Cash is king

Excerpt reprinted with permission from The Credit Crunch: a Practical Guide, Grant Thornton LLP, 2008

 

What’s the issue?

Cash is the lifeblood of any business and matters more than earnings. As the saying goes, “profits are an opinion, but cash is a fact.” More and more, bankers, investors and advisory professionals focus on the often ignored cash flow statement. If earnings are growing faster than cash flows, red flags are raised.

In a slowing economy, understanding and managing cash flow is of paramount importance. Customers are likely to pay their bills more slowly, sales and profitability will likely diminish, and banks are less inclined to lend against insufficient or aging collateral. Liquidity can become constrained very rapidly. In recent history, many businesses didn’t keep a close eye on their cash flows or near-term liquidity because it wasn’t necessary. Banks were happy to step in and fill funding gaps.

What can you do?

“Undertake a critical analysis of your business operations and understand the resulting impact on liquidity. Focus on the components of working capital and the cash conversion cycle. Build and conserve cash. In a financially distressed business, build a war chest of cash, even at the expense of drawing down on interest bearing credit facilities. Forecast near-term cash receipts and cash disbursements based on realistic financial projections and a sound starting point and include an analysis of the impact of those assumptions on your borrowing base. Analyze variances and learn from them. If you can’t produce this from information you have, bring in outside help. You need to look beyond sales and expenses and focus on actual cash, not profits or EBITDA,” suggests Gord McFarlane, Managing Partner, National Specialist Advisory Services.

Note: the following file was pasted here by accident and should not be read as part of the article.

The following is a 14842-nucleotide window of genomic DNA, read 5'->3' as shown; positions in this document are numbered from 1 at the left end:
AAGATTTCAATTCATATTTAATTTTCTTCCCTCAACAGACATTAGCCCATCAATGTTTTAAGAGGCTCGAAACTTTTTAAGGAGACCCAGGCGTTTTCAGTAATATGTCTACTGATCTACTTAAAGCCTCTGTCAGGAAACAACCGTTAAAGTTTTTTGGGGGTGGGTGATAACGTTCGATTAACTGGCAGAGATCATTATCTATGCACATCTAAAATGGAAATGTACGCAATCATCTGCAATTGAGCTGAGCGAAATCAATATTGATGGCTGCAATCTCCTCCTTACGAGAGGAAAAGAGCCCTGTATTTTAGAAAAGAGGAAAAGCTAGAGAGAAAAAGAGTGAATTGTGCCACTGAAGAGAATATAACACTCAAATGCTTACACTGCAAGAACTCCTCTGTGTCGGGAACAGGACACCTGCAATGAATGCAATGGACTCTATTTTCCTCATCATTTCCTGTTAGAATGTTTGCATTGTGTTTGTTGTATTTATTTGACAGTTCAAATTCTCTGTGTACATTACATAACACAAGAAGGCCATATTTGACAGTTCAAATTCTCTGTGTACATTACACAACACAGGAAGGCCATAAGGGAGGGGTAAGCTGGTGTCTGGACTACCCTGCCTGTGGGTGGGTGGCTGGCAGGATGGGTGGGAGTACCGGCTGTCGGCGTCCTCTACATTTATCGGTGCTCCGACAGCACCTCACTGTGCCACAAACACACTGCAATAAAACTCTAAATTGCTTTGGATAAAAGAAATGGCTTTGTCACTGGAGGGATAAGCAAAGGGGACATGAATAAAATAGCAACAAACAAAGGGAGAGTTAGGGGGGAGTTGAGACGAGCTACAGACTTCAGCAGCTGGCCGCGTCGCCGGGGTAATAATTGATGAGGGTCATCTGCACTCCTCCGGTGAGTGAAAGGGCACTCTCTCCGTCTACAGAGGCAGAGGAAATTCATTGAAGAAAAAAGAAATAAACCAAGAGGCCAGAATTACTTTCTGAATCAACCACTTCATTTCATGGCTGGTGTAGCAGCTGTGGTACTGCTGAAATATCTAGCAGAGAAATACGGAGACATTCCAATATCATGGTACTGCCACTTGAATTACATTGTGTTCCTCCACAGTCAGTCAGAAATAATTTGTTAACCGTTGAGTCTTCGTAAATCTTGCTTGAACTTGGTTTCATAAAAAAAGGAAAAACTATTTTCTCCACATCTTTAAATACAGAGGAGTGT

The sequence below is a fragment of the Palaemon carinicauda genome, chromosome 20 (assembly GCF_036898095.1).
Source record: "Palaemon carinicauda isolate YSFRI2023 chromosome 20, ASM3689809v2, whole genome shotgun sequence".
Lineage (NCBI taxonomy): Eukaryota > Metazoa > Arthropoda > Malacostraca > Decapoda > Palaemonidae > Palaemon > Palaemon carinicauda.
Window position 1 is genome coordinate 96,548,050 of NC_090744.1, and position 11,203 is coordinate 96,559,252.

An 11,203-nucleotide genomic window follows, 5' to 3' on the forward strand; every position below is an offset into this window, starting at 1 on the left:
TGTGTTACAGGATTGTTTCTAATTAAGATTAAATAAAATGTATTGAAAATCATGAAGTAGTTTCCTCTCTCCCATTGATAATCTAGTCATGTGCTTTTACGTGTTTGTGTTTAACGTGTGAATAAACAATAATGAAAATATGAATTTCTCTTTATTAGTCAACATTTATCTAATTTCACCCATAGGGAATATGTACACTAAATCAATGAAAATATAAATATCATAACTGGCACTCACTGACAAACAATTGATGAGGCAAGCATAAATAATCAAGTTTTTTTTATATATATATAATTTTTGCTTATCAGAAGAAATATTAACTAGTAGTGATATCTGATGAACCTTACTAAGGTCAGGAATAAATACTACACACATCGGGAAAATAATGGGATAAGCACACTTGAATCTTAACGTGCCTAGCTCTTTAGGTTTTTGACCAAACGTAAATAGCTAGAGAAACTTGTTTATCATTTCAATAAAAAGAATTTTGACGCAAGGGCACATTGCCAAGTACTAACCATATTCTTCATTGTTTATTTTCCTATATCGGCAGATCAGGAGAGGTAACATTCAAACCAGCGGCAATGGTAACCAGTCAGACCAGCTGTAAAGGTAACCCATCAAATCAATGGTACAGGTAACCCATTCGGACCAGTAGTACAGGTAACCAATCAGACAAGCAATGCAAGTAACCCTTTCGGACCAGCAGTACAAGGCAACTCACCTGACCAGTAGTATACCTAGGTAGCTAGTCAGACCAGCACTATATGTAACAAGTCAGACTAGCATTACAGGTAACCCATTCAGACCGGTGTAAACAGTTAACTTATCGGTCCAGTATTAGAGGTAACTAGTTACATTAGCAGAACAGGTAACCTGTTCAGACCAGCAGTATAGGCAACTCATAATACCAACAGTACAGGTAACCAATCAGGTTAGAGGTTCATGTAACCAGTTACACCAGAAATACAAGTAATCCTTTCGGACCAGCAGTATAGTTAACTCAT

Negotiate aggressive credit terms with suppliers and customers. As soon as invoices are late, begin subtle but firm collection efforts. If customers believe they can use you to finance their own cash needs, they will. Reduce inventory levels and replenish on a just-in-time basis, to the extent practical. Sell aged inventory. In the short-term, it may be wiser to sacrifice profitability in order to generate cash, but keep an eye on your borrowing base. Advance rates on inventory tend to be low, so focus on selling inventory to generate cash.

What to avoid?

“Remember that big is not always better,” comments Bill Brushett, National Client Services Partner, Audit and Tax Services. “Growth consumes cash. A significant sales or expansion opportunity that appears profitable on its face may have dire consequences on a company’s cash conversion cycle and its ability to finance it in this market. An increase in the duration of the cash conversion cycle is a negative signal. Thoroughly consider the implications to cash flow from increased sales requiring capital expenditures and ramp-up periods. Understand the worst-case scenario and make decisions accordingly.”

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